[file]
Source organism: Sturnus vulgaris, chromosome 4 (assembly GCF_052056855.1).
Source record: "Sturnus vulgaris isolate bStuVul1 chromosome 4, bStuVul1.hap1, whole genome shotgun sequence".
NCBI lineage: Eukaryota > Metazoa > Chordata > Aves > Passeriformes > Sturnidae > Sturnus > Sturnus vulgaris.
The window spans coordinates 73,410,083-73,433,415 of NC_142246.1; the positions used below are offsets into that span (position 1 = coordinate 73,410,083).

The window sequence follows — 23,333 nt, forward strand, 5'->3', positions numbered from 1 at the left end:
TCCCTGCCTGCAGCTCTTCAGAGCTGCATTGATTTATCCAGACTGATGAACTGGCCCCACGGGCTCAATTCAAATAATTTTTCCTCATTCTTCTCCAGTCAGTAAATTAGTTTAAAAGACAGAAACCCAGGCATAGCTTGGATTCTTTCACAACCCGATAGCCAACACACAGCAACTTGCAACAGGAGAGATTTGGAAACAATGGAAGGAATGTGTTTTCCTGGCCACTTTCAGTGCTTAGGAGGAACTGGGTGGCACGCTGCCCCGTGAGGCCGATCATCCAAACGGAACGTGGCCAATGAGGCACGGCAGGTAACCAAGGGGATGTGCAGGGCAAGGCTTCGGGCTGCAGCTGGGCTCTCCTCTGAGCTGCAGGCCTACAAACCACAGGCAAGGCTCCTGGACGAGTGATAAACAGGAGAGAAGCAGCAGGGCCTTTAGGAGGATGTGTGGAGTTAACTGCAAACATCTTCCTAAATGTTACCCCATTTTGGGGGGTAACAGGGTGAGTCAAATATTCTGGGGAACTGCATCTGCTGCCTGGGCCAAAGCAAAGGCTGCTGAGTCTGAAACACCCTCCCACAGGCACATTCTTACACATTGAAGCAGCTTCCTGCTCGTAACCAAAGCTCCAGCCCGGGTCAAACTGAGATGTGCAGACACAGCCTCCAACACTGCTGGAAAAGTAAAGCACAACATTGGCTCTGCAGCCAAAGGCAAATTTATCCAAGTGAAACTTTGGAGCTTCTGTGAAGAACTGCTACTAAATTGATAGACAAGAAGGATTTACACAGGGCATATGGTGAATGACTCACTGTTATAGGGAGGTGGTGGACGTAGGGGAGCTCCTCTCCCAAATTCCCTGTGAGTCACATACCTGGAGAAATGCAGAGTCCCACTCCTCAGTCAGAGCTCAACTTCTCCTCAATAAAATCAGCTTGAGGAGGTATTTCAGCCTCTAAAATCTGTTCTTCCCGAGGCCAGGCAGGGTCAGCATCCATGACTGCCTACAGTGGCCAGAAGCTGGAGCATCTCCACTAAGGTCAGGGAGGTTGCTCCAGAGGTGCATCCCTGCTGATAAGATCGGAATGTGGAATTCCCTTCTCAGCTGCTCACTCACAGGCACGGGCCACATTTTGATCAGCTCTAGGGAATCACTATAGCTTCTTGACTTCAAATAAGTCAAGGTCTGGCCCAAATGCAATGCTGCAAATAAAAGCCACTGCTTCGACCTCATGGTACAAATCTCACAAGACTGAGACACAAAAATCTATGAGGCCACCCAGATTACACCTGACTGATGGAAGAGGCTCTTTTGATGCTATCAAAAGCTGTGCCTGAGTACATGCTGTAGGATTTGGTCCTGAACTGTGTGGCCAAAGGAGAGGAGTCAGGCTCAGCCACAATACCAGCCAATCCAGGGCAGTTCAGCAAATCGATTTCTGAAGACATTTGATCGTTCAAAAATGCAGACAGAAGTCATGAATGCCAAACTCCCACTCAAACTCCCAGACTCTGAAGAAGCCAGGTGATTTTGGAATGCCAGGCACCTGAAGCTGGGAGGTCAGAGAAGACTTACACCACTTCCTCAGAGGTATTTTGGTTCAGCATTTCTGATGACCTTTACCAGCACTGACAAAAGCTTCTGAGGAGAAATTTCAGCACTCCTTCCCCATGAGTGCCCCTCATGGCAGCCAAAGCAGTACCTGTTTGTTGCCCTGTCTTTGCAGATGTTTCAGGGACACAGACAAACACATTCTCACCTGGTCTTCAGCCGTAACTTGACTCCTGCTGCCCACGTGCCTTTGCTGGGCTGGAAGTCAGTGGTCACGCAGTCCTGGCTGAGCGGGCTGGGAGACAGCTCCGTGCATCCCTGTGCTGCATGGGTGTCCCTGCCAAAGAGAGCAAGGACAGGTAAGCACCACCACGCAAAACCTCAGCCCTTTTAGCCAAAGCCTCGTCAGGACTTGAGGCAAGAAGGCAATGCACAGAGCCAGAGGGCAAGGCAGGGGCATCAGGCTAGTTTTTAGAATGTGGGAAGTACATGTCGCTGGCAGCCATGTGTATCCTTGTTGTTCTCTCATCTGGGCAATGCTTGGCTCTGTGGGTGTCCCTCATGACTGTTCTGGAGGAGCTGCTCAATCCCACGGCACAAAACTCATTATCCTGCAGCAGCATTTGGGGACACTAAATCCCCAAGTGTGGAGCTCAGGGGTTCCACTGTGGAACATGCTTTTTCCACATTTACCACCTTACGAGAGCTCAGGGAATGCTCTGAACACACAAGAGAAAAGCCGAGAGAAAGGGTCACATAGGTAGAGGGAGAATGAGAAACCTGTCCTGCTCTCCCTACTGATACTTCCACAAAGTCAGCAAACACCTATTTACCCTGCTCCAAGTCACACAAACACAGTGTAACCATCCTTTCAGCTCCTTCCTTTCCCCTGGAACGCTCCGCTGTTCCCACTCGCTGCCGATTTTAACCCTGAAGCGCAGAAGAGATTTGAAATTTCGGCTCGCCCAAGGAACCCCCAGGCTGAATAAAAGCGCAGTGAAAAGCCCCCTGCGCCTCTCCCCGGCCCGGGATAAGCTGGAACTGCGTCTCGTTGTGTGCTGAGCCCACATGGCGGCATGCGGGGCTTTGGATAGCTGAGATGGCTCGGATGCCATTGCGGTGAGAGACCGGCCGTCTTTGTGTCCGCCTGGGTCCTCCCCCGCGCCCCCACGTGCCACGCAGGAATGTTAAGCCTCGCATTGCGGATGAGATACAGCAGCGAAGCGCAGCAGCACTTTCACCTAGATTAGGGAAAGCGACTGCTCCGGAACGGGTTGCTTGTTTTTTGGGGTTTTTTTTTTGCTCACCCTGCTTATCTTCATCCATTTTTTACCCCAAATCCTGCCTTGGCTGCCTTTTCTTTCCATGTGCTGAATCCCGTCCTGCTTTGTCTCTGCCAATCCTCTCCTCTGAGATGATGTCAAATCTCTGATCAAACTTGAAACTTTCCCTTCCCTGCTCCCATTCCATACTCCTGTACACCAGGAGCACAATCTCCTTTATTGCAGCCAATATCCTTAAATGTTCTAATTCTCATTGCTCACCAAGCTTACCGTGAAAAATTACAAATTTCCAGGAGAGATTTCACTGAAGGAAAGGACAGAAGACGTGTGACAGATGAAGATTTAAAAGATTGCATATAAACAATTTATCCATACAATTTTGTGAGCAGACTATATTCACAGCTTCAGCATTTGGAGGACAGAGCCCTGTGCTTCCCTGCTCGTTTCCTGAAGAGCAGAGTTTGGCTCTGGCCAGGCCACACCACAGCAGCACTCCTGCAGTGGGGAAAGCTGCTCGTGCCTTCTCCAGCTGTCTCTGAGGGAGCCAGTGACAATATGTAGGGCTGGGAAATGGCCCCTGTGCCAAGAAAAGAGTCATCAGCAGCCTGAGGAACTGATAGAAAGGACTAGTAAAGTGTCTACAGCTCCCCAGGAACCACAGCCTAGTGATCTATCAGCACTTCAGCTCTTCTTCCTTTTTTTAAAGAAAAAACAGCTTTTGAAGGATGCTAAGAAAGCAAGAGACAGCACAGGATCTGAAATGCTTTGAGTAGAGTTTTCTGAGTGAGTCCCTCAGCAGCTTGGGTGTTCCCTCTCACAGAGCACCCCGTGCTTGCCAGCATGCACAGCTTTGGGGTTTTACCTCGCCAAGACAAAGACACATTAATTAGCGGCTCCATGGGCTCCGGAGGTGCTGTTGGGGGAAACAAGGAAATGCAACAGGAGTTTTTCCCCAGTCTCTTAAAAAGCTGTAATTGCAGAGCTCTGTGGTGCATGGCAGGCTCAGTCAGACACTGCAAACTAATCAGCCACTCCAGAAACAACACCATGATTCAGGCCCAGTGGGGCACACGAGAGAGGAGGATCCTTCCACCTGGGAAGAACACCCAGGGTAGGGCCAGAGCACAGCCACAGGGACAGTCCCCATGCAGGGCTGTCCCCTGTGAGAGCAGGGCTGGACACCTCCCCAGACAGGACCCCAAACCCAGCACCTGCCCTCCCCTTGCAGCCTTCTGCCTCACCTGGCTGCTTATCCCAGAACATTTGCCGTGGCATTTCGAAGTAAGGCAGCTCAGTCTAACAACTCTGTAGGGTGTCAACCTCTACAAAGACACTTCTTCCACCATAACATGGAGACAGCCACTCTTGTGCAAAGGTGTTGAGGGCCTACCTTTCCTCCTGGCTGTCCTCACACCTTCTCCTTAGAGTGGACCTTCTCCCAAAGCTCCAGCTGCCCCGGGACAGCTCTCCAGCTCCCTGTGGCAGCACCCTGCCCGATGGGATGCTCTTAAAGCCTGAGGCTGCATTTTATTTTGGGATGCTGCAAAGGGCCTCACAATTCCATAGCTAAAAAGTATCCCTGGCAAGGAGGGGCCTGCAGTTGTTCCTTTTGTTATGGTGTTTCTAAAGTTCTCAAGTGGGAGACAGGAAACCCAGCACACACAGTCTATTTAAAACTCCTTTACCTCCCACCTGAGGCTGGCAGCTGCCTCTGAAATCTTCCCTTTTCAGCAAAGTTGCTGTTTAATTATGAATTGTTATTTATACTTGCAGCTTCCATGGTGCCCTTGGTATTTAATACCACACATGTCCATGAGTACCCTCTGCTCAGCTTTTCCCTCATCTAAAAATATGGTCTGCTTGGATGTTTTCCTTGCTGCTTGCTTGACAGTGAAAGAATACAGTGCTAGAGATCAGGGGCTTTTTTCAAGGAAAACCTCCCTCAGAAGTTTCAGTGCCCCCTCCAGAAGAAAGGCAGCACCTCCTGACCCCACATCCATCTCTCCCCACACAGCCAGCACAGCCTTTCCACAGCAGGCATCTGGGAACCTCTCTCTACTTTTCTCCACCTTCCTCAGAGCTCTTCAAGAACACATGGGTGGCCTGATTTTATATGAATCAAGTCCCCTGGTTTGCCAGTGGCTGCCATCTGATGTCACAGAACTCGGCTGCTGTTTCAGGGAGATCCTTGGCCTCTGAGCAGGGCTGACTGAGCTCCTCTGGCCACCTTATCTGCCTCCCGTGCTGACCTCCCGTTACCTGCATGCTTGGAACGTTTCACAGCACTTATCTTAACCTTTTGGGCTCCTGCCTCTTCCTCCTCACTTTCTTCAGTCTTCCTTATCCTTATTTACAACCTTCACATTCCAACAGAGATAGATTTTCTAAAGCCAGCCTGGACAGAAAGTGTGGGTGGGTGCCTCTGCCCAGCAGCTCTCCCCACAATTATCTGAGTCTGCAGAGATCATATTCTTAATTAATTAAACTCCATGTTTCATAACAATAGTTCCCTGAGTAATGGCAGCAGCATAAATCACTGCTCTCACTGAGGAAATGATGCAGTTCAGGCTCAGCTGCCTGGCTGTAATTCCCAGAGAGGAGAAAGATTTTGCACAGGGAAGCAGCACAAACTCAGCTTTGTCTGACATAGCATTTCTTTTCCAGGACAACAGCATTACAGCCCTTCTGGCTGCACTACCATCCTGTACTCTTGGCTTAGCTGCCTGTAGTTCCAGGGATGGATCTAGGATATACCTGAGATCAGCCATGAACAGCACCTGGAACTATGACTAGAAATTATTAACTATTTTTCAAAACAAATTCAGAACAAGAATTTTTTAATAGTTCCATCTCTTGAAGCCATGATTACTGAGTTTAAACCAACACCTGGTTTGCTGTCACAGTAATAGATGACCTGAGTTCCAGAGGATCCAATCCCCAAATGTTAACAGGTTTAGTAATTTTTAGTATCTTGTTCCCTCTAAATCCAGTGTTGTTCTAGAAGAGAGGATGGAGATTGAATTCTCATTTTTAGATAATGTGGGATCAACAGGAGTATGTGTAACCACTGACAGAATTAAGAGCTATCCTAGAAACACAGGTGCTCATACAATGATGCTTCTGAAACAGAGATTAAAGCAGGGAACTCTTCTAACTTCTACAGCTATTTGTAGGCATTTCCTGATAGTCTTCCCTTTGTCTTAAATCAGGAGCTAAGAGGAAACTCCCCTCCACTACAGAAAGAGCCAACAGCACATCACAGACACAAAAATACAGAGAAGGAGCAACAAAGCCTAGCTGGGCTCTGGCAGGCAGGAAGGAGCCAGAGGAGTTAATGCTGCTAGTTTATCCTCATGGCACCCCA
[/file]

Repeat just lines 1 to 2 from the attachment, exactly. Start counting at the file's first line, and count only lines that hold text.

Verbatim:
Source organism: Sturnus vulgaris, chromosome 4 (assembly GCF_052056855.1).
Source record: "Sturnus vulgaris isolate bStuVul1 chromosome 4, bStuVul1.hap1, whole genome shotgun sequence".